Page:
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MIT CSAIL use AI and 3D printing to discover microstructure composites

The scientists' system melds simulations and physical testing to forge materials with newfound durability and flexibility for diverse engineering uses

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A team of researchers from MIT CSAIL has moved beyond traditional trial-and-error methods to create materials with extraordinary performance through computational design. The scientists’ new system integrates physical experiments, physics-based simulations, and neural networks to navigate the discrepancies often found between theoretical models and practical results. One of the most striking outcomes of the research, the paper of which can be found here, is the discovery of microstructure composites – used in everything from cars to airplanes – that are much tougher and more durable, with an optimal balance of stiffness and toughness.

“Composite design and fabrication is fundamental to engineering. The implications of our work will hopefully extend far beyond the realm of solid mechanics. Our methodology provides a blueprint for a computational design that can be adapted to diverse fields such as polymer chemistry, fluid dynamics, meteorology, and even robotics,” said Beichen Li, Ph.D. student at MIT CSAIL and a lead researcher on the project.

MIT CSAIL scientists use AI simulations and physical testing thanks to 3D printing to discover microstructured composites.

The focus of this research was on finding a balance between two critical material properties – stiffness and toughness. The method involved a large design space of two types of base materials – one hard and brittle, the other soft and ductile – to explore various spatial arrangements to discover optimal microstructures.

A key innovation in the researcher’s approach was the use of neural networks as surrogate models for the simulations – reducing the time and resources needed for material design. “This evolutionary algorithm, accelerated by neural networks, guides our exploration, allowing us to find the best-performing samples efficiently,” said Li.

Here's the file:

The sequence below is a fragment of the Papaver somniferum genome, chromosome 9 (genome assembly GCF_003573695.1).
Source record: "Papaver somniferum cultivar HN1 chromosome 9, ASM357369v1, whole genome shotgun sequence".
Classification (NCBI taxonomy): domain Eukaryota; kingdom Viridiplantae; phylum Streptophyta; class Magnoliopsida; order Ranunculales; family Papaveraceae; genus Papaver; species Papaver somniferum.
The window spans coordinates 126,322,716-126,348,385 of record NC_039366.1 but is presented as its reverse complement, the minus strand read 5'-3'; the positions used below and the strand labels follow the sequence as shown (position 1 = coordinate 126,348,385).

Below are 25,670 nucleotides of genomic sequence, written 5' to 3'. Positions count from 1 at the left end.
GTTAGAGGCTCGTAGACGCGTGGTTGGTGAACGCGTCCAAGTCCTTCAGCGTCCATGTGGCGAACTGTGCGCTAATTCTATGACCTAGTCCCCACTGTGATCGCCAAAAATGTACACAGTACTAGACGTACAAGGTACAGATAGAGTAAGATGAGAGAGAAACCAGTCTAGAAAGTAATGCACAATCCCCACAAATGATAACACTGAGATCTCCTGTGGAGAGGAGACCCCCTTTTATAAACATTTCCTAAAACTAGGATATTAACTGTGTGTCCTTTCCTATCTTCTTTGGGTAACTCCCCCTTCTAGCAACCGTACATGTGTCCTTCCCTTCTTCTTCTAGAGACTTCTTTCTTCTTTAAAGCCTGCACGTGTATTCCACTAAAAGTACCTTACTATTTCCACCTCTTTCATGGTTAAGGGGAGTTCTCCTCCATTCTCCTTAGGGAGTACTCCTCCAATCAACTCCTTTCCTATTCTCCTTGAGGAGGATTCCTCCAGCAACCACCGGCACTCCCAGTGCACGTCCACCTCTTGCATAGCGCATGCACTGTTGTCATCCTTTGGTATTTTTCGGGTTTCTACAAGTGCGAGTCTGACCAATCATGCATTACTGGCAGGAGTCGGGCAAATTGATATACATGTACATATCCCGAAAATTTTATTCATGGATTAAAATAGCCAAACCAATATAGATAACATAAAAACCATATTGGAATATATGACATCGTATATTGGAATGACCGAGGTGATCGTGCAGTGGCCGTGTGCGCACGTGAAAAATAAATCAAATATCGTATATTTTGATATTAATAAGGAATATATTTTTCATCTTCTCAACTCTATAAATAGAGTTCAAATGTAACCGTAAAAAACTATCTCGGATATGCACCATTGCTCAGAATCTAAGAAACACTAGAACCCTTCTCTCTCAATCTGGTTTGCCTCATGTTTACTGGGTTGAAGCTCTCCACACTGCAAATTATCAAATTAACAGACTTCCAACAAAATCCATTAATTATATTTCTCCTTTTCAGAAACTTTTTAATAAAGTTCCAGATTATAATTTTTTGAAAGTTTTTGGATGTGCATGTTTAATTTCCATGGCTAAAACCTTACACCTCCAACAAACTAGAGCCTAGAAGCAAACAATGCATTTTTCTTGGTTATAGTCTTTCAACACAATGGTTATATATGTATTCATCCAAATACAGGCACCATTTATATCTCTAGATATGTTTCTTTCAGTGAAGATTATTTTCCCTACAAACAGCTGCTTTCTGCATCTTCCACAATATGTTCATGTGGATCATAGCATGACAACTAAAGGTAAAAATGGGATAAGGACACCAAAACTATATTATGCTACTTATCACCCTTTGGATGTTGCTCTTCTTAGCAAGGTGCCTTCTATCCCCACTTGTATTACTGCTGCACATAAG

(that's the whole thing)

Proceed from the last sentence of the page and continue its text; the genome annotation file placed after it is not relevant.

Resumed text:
Magic microstructures

The MIT CSAIL team started their process by crafting 3D printed photopolymers, roughly the size of a smartphone but slimmer, and adding a small notch and a triangular cut to each. Post a specialized UV light treatment, the samples were evaluated using a standard testing machine – the Instron 5984 – for tensile testing to gauge strength and flexibility.

MIT CSAIL scientists use AI simulations and physical testing thanks to 3D printing to discover microstructured composites.

Simultaneously, the study melded physical trials with sophisticated simulations. Using a high-performance computing framework, the team could predict and refine the material characteristics before even creating them. According to the team, the biggest feat was in the nuanced technique of binding different materials at a microscopic scale – a method involving an intricate pattern of minuscule droplets that fused rigid and pliant substances, and striking the right balance between strength and flexibility. The simulations closely matched physical testing results – validating the overall effectiveness.

The cherry on top was the ‘Neural-Network Accelerated Multi-Objective Optimization’ (NMO) algorithm – for navigating the complex design landscape of microstructures – unveiling configurations that exhibited near-optimal mechanical attributes. The workflow operates like a self-correcting mechanism, continually refining predictions to align closer with reality.

MIT CSAIL scientists use AI simulations and physical testing thanks to 3D printing to discover microstructured composites.

However, Li highlighted the difficulties in maintaining consistency in 3D printing and integrating neural network predictions, simulations, and real-world experiments into an efficient pipeline.

The MIT CSAIL team is focused on making the process more usable and scalable. Li foresees a future where labs are fully automated – minimizing human supervision and maximizing efficiency. “Our goal is to see everything, from fabrication to testing and computation, automated in an integrated lab setup.”

Other authors include Pohang University of Science and Technology Associate Professor Tae-Hyun Oh and MIT CSAIL members Bolei Deng, (now an assistant professor at Georgia Tech), Wan Shou (now an assistant professor at University of Arkansas), Yuanming Hu MSc ‘18 Ph.D. ’21, Yiyue Luo MS ‘20, and Liang Shi. The group’s research was supported, in part, by Baden Aniline and Soda Factory (BASF). Their paper was published in Science Advances earlier this month.

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Edward Wakefield

Edward is a freelance writer and additive manufacturing enthusiast looking to make AM more accessible and understandable.

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